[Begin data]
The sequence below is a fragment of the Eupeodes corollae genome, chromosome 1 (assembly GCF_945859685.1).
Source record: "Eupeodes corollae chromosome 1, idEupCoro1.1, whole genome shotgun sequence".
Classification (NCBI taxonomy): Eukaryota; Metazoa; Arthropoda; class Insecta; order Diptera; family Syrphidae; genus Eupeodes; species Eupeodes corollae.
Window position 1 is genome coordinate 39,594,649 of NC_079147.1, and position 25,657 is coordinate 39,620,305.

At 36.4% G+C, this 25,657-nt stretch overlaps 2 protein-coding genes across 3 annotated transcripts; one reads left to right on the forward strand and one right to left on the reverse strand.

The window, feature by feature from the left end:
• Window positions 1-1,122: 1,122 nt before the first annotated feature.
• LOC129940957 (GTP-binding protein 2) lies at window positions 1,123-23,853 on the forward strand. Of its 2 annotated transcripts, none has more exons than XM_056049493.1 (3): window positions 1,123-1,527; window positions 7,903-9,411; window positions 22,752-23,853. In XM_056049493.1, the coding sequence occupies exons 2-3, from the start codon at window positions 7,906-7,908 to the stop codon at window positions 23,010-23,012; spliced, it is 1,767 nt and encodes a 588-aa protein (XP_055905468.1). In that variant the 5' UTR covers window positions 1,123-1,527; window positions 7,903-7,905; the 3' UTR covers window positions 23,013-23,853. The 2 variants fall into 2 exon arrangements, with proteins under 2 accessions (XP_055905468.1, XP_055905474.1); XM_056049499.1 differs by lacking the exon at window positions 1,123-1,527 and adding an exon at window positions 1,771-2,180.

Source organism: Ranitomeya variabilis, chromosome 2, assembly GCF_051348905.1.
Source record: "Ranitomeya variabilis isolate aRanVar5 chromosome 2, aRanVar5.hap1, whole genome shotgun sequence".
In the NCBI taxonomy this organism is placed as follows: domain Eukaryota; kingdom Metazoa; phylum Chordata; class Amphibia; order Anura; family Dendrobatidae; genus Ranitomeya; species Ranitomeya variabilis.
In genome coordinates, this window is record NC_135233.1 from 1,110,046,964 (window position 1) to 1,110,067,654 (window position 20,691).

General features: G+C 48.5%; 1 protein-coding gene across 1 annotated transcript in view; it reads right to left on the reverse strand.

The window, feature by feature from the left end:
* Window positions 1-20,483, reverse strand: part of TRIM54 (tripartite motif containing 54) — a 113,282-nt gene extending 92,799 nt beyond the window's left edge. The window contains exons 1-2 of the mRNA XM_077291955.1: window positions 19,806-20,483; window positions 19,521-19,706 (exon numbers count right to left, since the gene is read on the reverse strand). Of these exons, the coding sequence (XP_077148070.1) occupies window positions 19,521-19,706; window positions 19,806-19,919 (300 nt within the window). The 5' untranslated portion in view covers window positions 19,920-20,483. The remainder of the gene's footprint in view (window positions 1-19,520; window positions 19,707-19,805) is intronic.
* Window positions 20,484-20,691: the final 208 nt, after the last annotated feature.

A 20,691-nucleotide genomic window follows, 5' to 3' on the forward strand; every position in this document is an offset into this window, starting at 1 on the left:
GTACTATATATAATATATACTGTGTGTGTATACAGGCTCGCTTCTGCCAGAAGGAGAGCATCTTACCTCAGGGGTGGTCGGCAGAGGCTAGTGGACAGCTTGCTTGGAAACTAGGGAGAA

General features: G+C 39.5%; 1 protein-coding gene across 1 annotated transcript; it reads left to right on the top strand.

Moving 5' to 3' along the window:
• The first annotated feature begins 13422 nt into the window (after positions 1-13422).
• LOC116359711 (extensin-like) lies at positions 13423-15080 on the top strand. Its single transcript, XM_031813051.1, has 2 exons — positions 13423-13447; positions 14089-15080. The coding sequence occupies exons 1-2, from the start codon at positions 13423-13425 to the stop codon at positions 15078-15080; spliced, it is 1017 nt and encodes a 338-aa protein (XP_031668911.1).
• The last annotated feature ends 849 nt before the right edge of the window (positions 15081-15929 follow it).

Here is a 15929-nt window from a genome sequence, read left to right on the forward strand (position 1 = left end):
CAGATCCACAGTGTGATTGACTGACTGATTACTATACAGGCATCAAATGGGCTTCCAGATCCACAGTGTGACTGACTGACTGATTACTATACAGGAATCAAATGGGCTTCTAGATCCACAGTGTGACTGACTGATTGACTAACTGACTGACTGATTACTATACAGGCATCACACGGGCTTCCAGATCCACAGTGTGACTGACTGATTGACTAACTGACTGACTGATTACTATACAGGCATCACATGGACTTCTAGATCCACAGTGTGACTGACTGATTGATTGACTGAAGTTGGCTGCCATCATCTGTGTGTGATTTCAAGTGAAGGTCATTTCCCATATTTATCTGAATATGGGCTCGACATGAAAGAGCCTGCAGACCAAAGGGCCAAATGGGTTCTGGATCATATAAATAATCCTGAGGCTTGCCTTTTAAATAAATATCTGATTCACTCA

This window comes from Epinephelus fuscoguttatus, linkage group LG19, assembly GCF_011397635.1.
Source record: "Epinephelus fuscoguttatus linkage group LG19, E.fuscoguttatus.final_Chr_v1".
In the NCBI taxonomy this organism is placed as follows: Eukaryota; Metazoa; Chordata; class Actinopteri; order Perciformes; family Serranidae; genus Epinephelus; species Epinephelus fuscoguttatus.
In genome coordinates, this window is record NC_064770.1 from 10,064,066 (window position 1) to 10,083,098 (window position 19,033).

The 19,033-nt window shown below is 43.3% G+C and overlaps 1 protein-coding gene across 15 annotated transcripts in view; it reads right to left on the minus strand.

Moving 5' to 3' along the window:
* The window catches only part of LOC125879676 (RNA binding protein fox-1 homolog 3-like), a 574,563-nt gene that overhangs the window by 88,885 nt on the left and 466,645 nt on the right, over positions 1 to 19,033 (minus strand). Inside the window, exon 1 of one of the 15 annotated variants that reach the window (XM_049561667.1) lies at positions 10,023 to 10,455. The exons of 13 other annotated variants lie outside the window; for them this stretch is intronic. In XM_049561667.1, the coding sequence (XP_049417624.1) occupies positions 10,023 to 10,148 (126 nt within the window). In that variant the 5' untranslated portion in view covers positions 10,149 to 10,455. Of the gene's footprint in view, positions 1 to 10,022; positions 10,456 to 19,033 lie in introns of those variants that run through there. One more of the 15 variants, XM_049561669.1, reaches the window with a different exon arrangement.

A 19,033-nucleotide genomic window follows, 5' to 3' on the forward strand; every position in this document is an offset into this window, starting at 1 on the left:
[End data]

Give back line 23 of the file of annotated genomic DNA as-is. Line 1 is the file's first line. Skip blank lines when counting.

• The last annotated feature ends 849 nt before the right edge of the window (positions 15081-15929 follow it).